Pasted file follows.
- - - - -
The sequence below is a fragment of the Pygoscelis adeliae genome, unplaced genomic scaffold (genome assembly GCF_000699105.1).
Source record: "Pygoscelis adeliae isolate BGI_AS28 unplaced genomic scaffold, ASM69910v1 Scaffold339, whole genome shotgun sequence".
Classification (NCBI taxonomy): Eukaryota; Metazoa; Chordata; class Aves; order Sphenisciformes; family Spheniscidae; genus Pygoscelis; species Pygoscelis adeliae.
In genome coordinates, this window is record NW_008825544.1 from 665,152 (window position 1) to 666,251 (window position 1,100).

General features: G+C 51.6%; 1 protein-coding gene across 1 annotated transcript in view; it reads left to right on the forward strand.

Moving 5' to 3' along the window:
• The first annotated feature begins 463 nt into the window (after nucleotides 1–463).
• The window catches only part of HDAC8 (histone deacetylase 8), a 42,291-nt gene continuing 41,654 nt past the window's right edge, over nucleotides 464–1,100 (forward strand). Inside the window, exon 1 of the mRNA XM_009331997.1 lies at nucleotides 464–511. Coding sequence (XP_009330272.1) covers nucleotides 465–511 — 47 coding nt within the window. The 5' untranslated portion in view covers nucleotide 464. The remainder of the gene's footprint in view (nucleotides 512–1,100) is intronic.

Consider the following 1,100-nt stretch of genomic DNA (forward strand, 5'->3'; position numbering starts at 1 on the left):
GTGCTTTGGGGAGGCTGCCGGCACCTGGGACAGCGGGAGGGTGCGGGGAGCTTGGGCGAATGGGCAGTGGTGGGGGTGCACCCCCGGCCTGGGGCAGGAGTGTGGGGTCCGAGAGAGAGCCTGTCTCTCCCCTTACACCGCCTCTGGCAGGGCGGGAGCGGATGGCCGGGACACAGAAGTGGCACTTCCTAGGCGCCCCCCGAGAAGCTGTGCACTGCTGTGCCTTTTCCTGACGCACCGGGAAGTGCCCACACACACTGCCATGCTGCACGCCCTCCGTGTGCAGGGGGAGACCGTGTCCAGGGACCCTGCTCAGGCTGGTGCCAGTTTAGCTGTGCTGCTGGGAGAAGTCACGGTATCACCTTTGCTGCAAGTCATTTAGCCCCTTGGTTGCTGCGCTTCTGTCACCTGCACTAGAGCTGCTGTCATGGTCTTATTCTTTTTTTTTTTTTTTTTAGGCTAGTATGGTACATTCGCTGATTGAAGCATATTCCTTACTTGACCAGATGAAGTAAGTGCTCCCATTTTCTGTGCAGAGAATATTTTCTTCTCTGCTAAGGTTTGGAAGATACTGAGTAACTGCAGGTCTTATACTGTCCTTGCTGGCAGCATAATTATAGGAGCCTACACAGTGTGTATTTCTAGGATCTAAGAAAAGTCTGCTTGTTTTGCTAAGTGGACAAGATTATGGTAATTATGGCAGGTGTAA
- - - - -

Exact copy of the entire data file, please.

The sequence below is a fragment of the Pygoscelis adeliae genome, unplaced genomic scaffold (genome assembly GCF_000699105.1).
Source record: "Pygoscelis adeliae isolate BGI_AS28 unplaced genomic scaffold, ASM69910v1 Scaffold339, whole genome shotgun sequence".
Classification (NCBI taxonomy): Eukaryota; Metazoa; Chordata; class Aves; order Sphenisciformes; family Spheniscidae; genus Pygoscelis; species Pygoscelis adeliae.
In genome coordinates, this window is record NW_008825544.1 from 665,152 (window position 1) to 666,251 (window position 1,100).

General features: G+C 51.6%; 1 protein-coding gene across 1 annotated transcript in view; it reads left to right on the forward strand.

Moving 5' to 3' along the window:
• The first annotated feature begins 463 nt into the window (after nucleotides 1–463).
• The window catches only part of HDAC8 (histone deacetylase 8), a 42,291-nt gene continuing 41,654 nt past the window's right edge, over nucleotides 464–1,100 (forward strand). Inside the window, exon 1 of the mRNA XM_009331997.1 lies at nucleotides 464–511. Coding sequence (XP_009330272.1) covers nucleotides 465–511 — 47 coding nt within the window. The 5' untranslated portion in view covers nucleotide 464. The remainder of the gene's footprint in view (nucleotides 512–1,100) is intronic.

Consider the following 1,100-nt stretch of genomic DNA (forward strand, 5'->3'; position numbering starts at 1 on the left):
GTGCTTTGGGGAGGCTGCCGGCACCTGGGACAGCGGGAGGGTGCGGGGAGCTTGGGCGAATGGGCAGTGGTGGGGGTGCACCCCCGGCCTGGGGCAGGAGTGTGGGGTCCGAGAGAGAGCCTGTCTCTCCCCTTACACCGCCTCTGGCAGGGCGGGAGCGGATGGCCGGGACACAGAAGTGGCACTTCCTAGGCGCCCCCCGAGAAGCTGTGCACTGCTGTGCCTTTTCCTGACGCACCGGGAAGTGCCCACACACACTGCCATGCTGCACGCCCTCCGTGTGCAGGGGGAGACCGTGTCCAGGGACCCTGCTCAGGCTGGTGCCAGTTTAGCTGTGCTGCTGGGAGAAGTCACGGTATCACCTTTGCTGCAAGTCATTTAGCCCCTTGGTTGCTGCGCTTCTGTCACCTGCACTAGAGCTGCTGTCATGGTCTTATTCTTTTTTTTTTTTTTTTTAGGCTAGTATGGTACATTCGCTGATTGAAGCATATTCCTTACTTGACCAGATGAAGTAAGTGCTCCCATTTTCTGTGCAGAGAATATTTTCTTCTCTGCTAAGGTTTGGAAGATACTGAGTAACTGCAGGTCTTATACTGTCCTTGCTGGCAGCATAATTATAGGAGCCTACACAGTGTGTATTTCTAGGATCTAAGAAAAGTCTGCTTGTTTTGCTAAGTGGACAAGATTATGGTAATTATGGCAGGTGTAA